TEXT OF INTERVIEW
MARK AUSTIN THOMAS: Some British businessmen could find themselves sitting in American jails. It all has to do with efforts by the Justice Department following 9-11 to crack down on trade with so-called “rogue states.” David Robertson is a Business Correspondent with the Times of London. I asked him what explanation the Department of Justice is using to jail citizens of other countries.
DAVID ROBERTSON: Well their argument is that if you buy American-made equipment, it remains part of their jurisdiction and that way, what they’re saying, is that if it’s produced in America we are going to control where it ends up.
THOMAS: The U.S. is using this method to impact China, how and why?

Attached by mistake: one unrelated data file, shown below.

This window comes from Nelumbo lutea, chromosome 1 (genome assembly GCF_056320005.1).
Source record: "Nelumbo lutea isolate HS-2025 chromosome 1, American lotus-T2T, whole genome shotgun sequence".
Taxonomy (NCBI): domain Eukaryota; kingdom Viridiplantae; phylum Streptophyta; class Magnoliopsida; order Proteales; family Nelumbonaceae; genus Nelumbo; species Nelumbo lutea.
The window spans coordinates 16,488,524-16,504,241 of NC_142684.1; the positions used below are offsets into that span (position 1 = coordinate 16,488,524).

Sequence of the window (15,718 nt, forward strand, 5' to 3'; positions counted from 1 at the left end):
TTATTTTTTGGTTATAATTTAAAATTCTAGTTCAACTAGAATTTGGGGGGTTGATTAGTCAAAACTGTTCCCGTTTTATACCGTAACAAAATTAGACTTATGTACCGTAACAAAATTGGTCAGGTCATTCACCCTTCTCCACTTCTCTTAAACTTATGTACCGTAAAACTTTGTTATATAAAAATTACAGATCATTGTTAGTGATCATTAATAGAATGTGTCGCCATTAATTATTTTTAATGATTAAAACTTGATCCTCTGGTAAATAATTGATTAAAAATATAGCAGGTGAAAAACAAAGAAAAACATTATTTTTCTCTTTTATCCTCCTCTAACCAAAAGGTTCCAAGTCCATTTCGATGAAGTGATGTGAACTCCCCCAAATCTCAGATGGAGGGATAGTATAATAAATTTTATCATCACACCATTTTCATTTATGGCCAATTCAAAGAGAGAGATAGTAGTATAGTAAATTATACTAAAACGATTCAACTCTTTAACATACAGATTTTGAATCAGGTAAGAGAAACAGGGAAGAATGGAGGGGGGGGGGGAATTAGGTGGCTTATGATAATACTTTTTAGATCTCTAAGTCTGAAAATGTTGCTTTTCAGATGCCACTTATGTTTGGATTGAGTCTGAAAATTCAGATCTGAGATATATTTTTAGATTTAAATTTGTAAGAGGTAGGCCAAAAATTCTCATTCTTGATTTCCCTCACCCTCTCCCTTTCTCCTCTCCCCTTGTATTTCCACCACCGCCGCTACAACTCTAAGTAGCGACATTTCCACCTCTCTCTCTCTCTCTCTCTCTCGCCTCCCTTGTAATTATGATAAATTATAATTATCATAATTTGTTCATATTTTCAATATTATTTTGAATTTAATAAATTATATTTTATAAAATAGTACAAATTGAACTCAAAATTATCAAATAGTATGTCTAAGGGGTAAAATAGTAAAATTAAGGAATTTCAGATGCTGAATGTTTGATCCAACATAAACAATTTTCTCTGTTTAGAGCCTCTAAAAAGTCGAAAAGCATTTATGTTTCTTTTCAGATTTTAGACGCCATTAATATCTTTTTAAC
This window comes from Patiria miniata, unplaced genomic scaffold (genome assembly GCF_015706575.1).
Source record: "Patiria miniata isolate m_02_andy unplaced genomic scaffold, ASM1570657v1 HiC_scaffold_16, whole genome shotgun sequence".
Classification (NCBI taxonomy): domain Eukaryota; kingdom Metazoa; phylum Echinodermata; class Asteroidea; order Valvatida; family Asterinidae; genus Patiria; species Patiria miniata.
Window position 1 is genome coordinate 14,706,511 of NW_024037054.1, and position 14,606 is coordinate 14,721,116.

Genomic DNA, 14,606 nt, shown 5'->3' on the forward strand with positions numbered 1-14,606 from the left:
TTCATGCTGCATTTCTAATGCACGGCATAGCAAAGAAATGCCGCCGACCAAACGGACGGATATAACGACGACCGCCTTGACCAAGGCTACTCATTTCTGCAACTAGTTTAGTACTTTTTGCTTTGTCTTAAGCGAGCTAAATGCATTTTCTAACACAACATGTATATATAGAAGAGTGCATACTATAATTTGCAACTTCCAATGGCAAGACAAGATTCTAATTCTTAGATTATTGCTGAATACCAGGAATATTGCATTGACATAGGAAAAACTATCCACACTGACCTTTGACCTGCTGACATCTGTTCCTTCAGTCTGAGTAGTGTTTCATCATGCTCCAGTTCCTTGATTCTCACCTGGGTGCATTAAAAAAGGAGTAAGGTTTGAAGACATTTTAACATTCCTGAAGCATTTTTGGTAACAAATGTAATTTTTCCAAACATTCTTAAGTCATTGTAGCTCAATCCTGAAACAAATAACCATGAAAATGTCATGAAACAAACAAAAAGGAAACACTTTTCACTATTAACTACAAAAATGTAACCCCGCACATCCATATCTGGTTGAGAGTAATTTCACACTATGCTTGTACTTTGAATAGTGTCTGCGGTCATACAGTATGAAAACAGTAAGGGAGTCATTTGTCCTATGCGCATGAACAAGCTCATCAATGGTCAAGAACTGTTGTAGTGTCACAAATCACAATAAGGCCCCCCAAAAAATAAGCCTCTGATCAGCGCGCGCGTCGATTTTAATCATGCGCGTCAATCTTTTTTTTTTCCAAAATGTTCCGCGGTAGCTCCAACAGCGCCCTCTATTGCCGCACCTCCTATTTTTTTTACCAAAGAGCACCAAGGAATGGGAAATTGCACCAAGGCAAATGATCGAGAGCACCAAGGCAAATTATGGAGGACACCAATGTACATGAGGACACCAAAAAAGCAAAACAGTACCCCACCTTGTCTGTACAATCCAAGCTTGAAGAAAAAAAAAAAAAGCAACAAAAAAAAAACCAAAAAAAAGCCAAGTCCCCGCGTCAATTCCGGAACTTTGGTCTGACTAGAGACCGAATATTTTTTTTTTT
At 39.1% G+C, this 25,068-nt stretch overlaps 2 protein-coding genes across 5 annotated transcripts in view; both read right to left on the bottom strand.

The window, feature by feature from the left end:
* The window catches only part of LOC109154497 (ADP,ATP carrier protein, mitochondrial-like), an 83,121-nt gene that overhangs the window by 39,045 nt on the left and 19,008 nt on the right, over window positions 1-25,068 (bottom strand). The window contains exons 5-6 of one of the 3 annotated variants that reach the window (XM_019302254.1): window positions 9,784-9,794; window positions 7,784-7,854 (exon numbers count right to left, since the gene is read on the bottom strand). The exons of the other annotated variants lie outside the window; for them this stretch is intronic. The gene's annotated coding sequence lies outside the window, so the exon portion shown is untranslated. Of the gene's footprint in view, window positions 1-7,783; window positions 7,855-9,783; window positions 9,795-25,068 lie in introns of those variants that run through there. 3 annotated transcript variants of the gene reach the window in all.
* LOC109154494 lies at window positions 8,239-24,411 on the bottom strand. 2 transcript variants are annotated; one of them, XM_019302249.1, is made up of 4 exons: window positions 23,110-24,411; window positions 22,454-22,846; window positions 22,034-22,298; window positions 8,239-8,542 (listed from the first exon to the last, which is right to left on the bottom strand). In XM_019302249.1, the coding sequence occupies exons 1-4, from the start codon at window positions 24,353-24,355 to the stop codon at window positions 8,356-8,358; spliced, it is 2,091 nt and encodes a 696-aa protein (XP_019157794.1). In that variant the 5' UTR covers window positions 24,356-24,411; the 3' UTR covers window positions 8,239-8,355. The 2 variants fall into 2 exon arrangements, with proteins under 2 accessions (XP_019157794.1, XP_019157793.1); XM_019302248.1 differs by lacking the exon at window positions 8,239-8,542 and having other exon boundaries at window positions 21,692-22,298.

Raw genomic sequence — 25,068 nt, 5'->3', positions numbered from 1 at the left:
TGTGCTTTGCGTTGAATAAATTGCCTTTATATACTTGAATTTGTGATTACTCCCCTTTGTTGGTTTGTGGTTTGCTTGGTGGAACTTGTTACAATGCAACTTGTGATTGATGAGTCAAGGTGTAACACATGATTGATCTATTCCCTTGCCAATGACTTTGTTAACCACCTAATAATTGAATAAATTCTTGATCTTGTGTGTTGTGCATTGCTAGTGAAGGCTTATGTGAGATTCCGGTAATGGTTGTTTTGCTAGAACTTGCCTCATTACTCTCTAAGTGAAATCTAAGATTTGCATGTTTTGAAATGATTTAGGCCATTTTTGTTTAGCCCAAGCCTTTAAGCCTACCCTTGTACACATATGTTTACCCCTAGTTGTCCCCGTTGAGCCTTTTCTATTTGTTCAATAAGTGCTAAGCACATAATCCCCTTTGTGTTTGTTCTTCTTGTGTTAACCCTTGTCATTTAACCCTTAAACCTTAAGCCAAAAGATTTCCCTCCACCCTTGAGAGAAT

ROBERTSON: What the U.S. is doing is they’re being exceedingly careful about preventing high-tech military equipment getting into China. And ITT was fined $100 million, which is quite a staggering amount of money, because they were attempting to sell night-vision goggles to that country. They would have thought they were doing entirely legally but because of this change in emphasis in this U.S. law, they’re really cracking down on it.
THOMAS: Given that Iran is a particular point of interest by the U.S., it’s interesting that the U.S. wasn’t concerned about Shell’s plans to build a huge liquid natural gas operation in Iran.
ROBERTSON: There does seem to be an issue of size here. If you’re a little guy they’ll come after you. If you’re a big guy then they don’t seem quite as interested.
THOMAS: Thanks so much David
ROBERTSON: OK no problem.
THOMAS: David Robertson is a business correspondent with the Times of London.
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